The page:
The Minnesota Department of Transportation is at it again. After successfully pressuring Dodge to yank a TV commercial in January, it went after Cadillac last week. The Dodge commercial showed a Caravan passing a snowplow; Cadillac's shows the Escalade driving over railroad tracks after two trains mysteriously stop to let it pass. Critics said both ads depict unsafe situations. But Cadillac won't budge. "We're not pulling it. The ad was created in a fantasy world, not to be taken literally," said Cadillac spokeswoman Leslie Rajewski. "There are no crossing arms down, no crossing lights." Al Vogel, a spokesman for the Minnesota agency, said officials from the agency and from Cadillac are trying to agree on a date to meet in an effort to prevent depictions of similar "unsafe situations" in future commercials.
ROAD-HOGGING THE SPOTLIGHT - Automobiles will get starring roles in a movie coming out in 2005. According to The Hollywood Reporter, Walt Disney Co. and Pixar Animation Studios will work together on Cars. The studios released few details other than to say the film will feature a wide assortment of cars as characters that get their kicks on the legendary Route 66. It will be directed by John Lasseter, best known for his work on the Toy Story films.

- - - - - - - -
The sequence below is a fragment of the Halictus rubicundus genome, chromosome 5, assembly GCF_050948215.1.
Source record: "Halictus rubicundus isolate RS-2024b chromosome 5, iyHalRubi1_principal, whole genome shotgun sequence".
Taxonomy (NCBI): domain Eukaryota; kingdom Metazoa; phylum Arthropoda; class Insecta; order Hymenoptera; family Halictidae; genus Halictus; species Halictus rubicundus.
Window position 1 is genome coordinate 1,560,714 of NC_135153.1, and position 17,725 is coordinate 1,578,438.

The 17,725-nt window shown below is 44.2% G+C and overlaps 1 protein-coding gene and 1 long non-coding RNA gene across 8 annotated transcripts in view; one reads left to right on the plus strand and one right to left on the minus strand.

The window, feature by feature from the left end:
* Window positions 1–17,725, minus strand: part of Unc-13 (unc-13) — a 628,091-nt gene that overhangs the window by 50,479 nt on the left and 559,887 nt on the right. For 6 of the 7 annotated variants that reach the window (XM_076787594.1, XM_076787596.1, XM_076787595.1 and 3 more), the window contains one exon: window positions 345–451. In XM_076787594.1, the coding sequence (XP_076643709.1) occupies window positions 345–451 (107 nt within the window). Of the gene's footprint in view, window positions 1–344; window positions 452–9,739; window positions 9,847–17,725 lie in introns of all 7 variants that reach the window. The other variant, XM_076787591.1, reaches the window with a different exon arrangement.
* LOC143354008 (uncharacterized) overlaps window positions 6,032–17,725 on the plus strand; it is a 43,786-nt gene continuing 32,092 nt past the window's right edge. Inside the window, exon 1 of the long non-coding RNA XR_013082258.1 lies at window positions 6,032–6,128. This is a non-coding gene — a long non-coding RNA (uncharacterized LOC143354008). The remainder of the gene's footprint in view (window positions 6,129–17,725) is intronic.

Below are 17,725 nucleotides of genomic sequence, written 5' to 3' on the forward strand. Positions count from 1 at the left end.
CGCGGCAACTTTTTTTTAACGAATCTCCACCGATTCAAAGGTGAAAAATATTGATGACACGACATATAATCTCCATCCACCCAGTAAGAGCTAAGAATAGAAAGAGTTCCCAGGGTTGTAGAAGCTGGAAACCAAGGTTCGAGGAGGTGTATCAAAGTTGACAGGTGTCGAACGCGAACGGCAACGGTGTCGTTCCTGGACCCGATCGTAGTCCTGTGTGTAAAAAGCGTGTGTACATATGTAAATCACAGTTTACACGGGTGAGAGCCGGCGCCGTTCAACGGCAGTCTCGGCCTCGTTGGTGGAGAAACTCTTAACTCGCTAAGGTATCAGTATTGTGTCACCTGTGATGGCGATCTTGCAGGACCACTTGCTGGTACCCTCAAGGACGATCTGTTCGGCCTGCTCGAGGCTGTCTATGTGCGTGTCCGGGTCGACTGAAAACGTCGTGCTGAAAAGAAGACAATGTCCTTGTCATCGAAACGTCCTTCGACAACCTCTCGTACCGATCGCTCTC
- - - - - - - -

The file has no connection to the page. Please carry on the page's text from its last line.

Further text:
WAGONER LANES? The popularity of a deceased Austrian economist continues to grow among auto executives. Recently it was General Motors CEO Rick Wagoner's turn to tout the theories of Joseph Schumpeter at the Michigan Entrepreneurship Summit in Dearborn, Mich. He extolled Schumpeter's theory of "creative destruction," which argues that the market is by nature unstable and entrepreneurs revolutionize the economic structure from within - like Billy Durant, who used a new business model to create General Motors. But Wagoner warned that the subsequent problems of his predecessor Durant is a reminder that you've got to get the basic stuff right, too. Wagoner noted that Durant lost his top-dog status as a result of screwing up a stock battle and wound up running a bowling alley in Flint, Mich. - "a prospect that has haunted GM CEOs ever since."
STRICTLY TWO-WHEEL DRIVE - George Muller, the former president of Subaru of America Inc., becomes president of scooter manufacturer Segway LLC this week. Muller will steer Segway as it rolls out its Segway HT "human transporter"
- a gyroscope-equipped lawn mower look-alike that can carry a person 11 miles on a single charge. Muller, 53, led Subaru from 1993 to 2000, during Subaru's transition to a 100 percent all-wheel-drive lineup.